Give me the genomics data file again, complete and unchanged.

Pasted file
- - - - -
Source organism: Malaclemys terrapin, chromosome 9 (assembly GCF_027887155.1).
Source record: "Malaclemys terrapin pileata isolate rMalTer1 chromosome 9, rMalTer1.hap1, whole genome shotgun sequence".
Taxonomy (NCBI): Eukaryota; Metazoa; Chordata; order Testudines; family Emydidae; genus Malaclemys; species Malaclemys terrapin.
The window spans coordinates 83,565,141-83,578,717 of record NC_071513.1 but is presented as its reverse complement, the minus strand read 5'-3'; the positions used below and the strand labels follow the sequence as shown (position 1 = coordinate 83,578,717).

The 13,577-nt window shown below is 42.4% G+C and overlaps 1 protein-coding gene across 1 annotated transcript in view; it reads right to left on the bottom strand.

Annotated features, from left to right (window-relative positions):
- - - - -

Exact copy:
Source organism: Malaclemys terrapin, chromosome 9 (assembly GCF_027887155.1).
Source record: "Malaclemys terrapin pileata isolate rMalTer1 chromosome 9, rMalTer1.hap1, whole genome shotgun sequence".
Taxonomy (NCBI): Eukaryota; Metazoa; Chordata; order Testudines; family Emydidae; genus Malaclemys; species Malaclemys terrapin.
The window spans coordinates 83,565,141-83,578,717 of record NC_071513.1 but is presented as its reverse complement, the minus strand read 5'-3'; the positions used below and the strand labels follow the sequence as shown (position 1 = coordinate 83,578,717).

The 13,577-nt window shown below is 42.4% G+C and overlaps 1 protein-coding gene across 1 annotated transcript in view; it reads right to left on the bottom strand.

Annotated features, from left to right (window-relative positions):